The marketplace gives consumers access to more than 300 products created using a 3-D printer.
But e-retailers that use its e-commerce platform report more problems.
Following a power outage in its main data center that left retail clients of Volusion Inc. without operational e-commerce sites for several hours on July 9, CEO Clay Olivier issued a statement saying Volusion is spending heavily on new data center technology and operations.
“We understand the frustration that you experienced during this time, and are equally frustrated that we could not restore services to you faster,” he wrote in a July 12 note to clients posted on Volusion’s web site. “We assure you that our promise of delivering an excellent e-commerce experience for you and your customers remains our No. 1 focus.”
To make good on that promise, Olivier says Volusion is using a $150 million, 250,000-square-foot data center built last year and that the center “exceeds standards across the board for power, cooling, security, structure and support.”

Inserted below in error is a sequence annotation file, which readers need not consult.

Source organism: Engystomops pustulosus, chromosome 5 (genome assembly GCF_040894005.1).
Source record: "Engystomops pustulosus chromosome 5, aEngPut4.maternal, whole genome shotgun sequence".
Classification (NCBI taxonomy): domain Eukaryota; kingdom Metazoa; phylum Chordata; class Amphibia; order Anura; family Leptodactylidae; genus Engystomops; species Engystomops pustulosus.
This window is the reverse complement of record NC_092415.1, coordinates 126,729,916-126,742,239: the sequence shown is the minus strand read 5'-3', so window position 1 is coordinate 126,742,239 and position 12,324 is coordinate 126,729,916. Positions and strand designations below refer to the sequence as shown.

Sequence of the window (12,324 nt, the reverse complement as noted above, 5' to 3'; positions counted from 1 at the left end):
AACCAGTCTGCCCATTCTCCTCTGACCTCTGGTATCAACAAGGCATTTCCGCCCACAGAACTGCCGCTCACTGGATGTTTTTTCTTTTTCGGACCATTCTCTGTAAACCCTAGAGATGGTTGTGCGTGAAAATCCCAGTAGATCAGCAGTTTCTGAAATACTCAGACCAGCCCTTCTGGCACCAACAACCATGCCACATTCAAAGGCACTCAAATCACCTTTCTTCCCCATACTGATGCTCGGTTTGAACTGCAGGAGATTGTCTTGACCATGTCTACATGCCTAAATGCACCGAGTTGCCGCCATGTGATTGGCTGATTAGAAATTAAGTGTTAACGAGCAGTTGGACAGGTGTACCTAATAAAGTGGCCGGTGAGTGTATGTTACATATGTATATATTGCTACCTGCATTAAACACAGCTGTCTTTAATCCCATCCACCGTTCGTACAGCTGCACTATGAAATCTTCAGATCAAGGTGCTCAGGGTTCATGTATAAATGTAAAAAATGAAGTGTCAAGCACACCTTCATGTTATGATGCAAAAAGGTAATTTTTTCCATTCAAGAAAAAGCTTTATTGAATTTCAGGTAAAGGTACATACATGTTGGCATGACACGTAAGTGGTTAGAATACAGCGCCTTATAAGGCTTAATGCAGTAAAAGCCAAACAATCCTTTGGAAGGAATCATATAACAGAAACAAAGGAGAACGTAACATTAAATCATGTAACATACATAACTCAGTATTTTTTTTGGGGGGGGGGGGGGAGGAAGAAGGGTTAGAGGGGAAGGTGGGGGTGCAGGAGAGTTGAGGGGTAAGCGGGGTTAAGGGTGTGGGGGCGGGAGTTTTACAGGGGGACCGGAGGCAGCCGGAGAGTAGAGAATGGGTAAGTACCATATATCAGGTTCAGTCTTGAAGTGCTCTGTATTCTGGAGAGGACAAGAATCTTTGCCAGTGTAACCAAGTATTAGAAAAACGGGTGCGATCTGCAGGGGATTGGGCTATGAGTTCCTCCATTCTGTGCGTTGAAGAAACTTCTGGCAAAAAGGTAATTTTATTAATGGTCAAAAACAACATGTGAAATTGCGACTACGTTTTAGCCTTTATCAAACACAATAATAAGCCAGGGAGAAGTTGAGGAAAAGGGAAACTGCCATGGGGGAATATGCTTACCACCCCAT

In addition, Volusion will invest $10 million this year in additional redundant data center infrastructure, he says.
Despite those improvements, however, several of Volusion’s retailer clients say they experienced another power outage for more than two hours late in the afternoon and early evening on Sunday, when Volusion posted online status updates about service interruptions.
Volusion noted today on a web page where it reports its technology system status that its technology was running without interruption. Volusion offered no further details about its data centers or where they are located.
A Volusion spokeswoman, however, said Sunday’s outage affected a small percentage of clients. “While this isolated issue impacted a small percentage of merchants, our engineering team was able to get the majority of affected customers back to functionality in a short period of time,” she said.
One retailer who contacted Internet Retailer and asked to remain anonymous said Sunday’s outage lasted for about 2.5 hours during what is usually a busy shopping period on his e-commerce site. Although he didn’t have an estimate of how much business he lost on Sunday, he said the prior outage for about four hours on July 9 cost him several thousand dollars in lost e-commerce sales.
“Our site was down for four hours and they gave me a credit for $52, but I lost more than $4,000,” he said. The credit, he added, was based on a formula tied to contract terms under which Volusion promises a minimum web site up time of 99%.